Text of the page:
- Use snap-back breathing in freestyle. Long or late breathing can make neck and shoulder muscles pull in different directions, causing shoulder stress. Start the head turn just before the forward arm enters the water. Return the nose to the water before the recovering hand crosses the face.
- Hand entry in freestyle and butterfly should be fingertip first, not thumb first. Hands must enter just outside the shoulder - not in too close or out too far. The pull should be an anchor, with the strong core muscles moving the body past the hands. If hands do not appear to travel straight back - but move in toward the midline or slide out to the side - a swimmer may be trying to pull themselves along with their hands instead of anchoring with their hands and using their core strength to move their body forward.
- Freestyle - be sure you recover your arms with a natural throw of your elbow like a gate opening, instead of lifting your elbow close to your body so that your lower shoulder blade pulls away from your ribs.
- Using a kickboard? Be sure you are not hanging your weight on your arms. Instead, engage core to hold your weight.
Bad posture is not just gravity pulling your shoulders forward and making your chin stick out. Your muscles are actually working to make bad posture happen. Your chest muscles are gently contracting to pull your shoulders forward. Neck muscles contract to make your chin jut forward and up because of a righting reflex - your brain's need to keep your eyes level on the horizon for balance. So your chest and front neck muscles gently contract and your brain sends low-level inhibition signals to the muscles in the back of your neck and shoulders to relax. Over time, these muscles get long and weak. Eventually, they get hypertonic. That means they tense up, trying to prevent you from going any further. They feel tight, not because they are too short, but because they are too long and weak and they are struggling to keep things from getting worse.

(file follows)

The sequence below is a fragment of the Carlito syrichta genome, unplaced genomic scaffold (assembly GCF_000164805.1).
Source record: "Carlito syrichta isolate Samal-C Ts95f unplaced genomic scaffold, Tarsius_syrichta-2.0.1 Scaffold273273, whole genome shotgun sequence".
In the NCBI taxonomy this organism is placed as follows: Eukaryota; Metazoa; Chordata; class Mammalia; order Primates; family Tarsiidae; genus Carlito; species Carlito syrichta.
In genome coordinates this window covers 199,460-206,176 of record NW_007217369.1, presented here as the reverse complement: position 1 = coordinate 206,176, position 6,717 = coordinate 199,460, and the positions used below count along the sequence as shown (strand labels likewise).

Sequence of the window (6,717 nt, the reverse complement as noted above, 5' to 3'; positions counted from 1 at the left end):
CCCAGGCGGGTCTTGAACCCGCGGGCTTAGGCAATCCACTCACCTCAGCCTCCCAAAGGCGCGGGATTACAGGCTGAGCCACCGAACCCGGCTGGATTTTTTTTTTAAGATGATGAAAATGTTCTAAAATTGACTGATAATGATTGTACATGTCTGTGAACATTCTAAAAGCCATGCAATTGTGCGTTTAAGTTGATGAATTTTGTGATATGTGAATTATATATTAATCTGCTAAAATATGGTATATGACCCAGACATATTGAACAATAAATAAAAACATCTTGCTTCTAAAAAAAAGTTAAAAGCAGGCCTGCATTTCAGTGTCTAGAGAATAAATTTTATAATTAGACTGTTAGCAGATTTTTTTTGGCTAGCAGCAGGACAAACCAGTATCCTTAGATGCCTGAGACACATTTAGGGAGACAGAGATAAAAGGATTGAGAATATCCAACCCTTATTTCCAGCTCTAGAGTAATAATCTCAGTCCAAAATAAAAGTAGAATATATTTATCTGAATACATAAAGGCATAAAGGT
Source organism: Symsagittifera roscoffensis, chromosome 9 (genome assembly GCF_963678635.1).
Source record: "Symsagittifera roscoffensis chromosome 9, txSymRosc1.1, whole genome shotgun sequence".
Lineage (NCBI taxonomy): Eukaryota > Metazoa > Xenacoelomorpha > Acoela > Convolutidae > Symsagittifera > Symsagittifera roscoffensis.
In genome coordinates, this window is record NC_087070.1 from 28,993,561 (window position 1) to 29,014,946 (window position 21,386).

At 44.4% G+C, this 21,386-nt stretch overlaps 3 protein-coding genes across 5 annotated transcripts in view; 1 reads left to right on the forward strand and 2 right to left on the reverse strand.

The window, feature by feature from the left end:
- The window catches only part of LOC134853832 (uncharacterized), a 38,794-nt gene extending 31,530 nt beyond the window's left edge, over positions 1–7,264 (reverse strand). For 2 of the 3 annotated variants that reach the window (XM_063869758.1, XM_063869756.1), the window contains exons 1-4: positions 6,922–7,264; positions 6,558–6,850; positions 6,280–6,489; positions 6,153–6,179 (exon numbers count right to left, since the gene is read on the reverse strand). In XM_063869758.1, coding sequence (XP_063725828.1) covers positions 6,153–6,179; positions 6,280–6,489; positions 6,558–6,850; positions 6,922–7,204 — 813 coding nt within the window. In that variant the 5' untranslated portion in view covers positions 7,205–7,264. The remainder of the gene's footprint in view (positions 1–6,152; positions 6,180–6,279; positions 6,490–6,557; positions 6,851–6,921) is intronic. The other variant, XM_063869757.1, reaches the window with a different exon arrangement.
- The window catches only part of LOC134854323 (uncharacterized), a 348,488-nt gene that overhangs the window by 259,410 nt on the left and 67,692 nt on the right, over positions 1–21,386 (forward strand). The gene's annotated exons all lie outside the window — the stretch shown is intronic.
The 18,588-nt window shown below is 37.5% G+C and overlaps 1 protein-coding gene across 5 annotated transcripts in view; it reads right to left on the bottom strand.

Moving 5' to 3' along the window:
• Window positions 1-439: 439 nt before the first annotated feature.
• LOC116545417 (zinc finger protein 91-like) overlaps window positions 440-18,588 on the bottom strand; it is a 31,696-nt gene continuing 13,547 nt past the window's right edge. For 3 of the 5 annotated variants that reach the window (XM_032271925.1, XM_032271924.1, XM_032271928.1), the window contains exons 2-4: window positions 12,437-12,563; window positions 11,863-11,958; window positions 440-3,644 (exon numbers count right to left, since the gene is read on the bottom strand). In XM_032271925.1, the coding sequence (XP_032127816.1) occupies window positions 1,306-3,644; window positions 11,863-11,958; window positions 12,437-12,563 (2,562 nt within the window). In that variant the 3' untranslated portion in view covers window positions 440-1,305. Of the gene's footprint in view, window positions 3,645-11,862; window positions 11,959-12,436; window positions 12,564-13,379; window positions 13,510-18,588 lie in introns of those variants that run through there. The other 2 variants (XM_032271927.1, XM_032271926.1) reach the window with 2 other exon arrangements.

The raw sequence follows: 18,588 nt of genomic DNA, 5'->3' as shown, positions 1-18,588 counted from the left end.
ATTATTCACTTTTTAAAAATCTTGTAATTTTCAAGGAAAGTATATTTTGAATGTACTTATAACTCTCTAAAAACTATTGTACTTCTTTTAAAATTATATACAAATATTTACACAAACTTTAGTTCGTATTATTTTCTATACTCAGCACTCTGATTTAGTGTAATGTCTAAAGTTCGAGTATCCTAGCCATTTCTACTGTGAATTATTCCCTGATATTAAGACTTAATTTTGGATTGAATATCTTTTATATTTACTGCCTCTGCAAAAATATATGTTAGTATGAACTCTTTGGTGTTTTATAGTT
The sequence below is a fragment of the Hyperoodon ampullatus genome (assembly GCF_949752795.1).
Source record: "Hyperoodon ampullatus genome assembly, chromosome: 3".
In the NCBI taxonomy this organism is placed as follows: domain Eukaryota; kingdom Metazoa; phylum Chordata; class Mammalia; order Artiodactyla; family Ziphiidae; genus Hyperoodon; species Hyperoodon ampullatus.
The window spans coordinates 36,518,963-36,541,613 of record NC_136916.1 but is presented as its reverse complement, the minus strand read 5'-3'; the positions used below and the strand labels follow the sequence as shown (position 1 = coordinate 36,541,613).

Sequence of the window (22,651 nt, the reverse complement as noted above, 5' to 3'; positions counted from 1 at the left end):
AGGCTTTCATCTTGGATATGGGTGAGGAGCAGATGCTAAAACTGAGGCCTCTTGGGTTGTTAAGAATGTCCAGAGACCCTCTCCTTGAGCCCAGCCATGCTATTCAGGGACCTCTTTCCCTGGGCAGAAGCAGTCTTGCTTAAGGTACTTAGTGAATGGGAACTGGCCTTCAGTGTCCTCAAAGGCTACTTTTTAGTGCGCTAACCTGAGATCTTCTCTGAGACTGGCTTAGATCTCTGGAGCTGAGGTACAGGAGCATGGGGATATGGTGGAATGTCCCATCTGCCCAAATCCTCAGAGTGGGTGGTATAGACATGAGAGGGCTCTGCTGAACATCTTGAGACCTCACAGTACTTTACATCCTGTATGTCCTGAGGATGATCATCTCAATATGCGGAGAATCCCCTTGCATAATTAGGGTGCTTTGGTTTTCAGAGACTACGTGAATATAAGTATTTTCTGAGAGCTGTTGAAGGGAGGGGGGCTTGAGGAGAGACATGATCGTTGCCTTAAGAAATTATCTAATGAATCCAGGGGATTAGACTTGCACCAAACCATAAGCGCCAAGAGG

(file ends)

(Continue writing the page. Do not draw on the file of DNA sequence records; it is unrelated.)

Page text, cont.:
Learn to feel how your shoulders should be aligned. Shrug shoulders toward your ears. Now, draw them back toward the wall behind you. Be sure you feel your shoulder blades getting close together. With your chin in, guide your shoulder blades down toward your waist. Your chest should feel a little taller, and you should not have to pinch your shoulder blades together. Instead, let the bottoms of your shoulder blades press into your back and spread out a little. They should be flat against your back - not sticking out. Coach David Marsh tells his swimmers to "put your shoulder blades in your back pockets," - a good way to think of where your shoulders should be. Develop a habit of good posture to reduce fatigue and the chance of shoulder and neck pain.
Post-Workout Recovery - A good workout challenges your body and your body adapts to the challenge by becoming faster and stronger. Muscle soreness is a natural part of that process. Learning to use nutrition, ice, massage, and myofascial release and other recovery strategies to keep your shoulders healthy. Following the right recovery plan will make you more comfortable and increase your body's adaptation to training.
Injury Recovery - "Swimmer's Shoulder" is a general diagnosis that refers to injuries such as rotator cuff tendonitis, labral tears, arthritic changes, bursitis, etc. If you suspect that you have more than workout soreness, see a sports medicine specialist, ideally one with experience treating swimmers. Swimming puts unique demands on the shoulders, even compared to other overhead sports. Also, the year-round nature of the sport means our training cycles and competing cycles overlap, which can also complicate a recovery plan. Professionals who have successfully treated swimmers know that not all shoulder abnormalities are the cause of pain. Some of them are adaptations to training that may occur in swimmers that are symptom-free. Often the right healthcare provider can significantly shortening recovery time.
Swimmers who are out of the water for longer than 72 hours will need to return to practice gradually since a sudden increase in exercise duration or intensity can exacerbate injuries or create new problems. Unless their healthcare provider prescribes specific guidelines, swimmers will be asked to return once they have a reasonable expectation of completing 25% of a normal practice. They will be asked to increase their yardage by no more than 100 - 200 yards per practice. They may be asked to increase warm-up and cool-down time, to substitute strokes or drills in some sets, etc. The more patience a swimmer shows during the recovery period, the sooner they will be able to return to a normal practice training load.